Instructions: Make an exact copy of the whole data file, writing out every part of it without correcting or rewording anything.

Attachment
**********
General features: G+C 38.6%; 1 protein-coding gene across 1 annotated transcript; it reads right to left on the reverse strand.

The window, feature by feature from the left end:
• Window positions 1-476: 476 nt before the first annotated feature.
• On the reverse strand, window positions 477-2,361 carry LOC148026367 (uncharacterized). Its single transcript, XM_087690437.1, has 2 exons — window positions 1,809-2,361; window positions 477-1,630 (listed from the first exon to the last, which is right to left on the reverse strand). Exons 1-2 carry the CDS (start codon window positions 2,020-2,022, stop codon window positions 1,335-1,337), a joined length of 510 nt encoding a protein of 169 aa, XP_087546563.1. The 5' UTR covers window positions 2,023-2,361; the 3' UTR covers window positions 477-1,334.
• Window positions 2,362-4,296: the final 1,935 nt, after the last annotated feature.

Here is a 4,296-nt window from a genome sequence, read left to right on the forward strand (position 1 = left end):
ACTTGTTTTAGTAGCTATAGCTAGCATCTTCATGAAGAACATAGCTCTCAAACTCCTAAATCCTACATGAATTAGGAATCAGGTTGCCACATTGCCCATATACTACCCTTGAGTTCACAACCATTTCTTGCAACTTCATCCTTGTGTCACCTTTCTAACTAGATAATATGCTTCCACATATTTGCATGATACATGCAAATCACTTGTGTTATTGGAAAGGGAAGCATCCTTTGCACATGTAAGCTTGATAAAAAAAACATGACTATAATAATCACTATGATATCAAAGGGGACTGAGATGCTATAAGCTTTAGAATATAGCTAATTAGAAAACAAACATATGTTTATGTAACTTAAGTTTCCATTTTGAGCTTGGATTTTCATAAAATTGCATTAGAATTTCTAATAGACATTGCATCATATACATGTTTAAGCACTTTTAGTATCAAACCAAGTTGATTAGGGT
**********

General features: G+C 38.6%; 1 protein-coding gene across 1 annotated transcript; it reads right to left on the reverse strand.

The window, feature by feature from the left end:
• Window positions 1-476: 476 nt before the first annotated feature.
• On the reverse strand, window positions 477-2,361 carry LOC148026367 (uncharacterized). Its single transcript, XM_087690437.1, has 2 exons — window positions 1,809-2,361; window positions 477-1,630 (listed from the first exon to the last, which is right to left on the reverse strand). Exons 1-2 carry the CDS (start codon window positions 2,020-2,022, stop codon window positions 1,335-1,337), a joined length of 510 nt encoding a protein of 169 aa, XP_087546563.1. The 5' UTR covers window positions 2,023-2,361; the 3' UTR covers window positions 477-1,334.
• Window positions 2,362-4,296: the final 1,935 nt, after the last annotated feature.

Here is a 4,296-nt window from a genome sequence, read left to right on the forward strand (position 1 = left end):
ACTTGTTTTAGTAGCTATAGCTAGCATCTTCATGAAGAACATAGCTCTCAAACTCCTAAATCCTACATGAATTAGGAATCAGGTTGCCACATTGCCCATATACTACCCTTGAGTTCACAACCATTTCTTGCAACTTCATCCTTGTGTCACCTTTCTAACTAGATAATATGCTTCCACATATTTGCATGATACATGCAAATCACTTGTGTTATTGGAAAGGGAAGCATCCTTTGCACATGTAAGCTTGATAAAAAAAACATGACTATAATAATCACTATGATATCAAAGGGGACTGAGATGCTATAAGCTTTAGAATATAGCTAATTAGAAAACAAACATATGTTTATGTAACTTAAGTTTCCATTTTGAGCTTGGATTTTCATAAAATTGCATTAGAATTTCTAATAGACATTGCATCATATACATGTTTAAGCACTTTTAGTATCAAACCAAGTTGATTAGGGT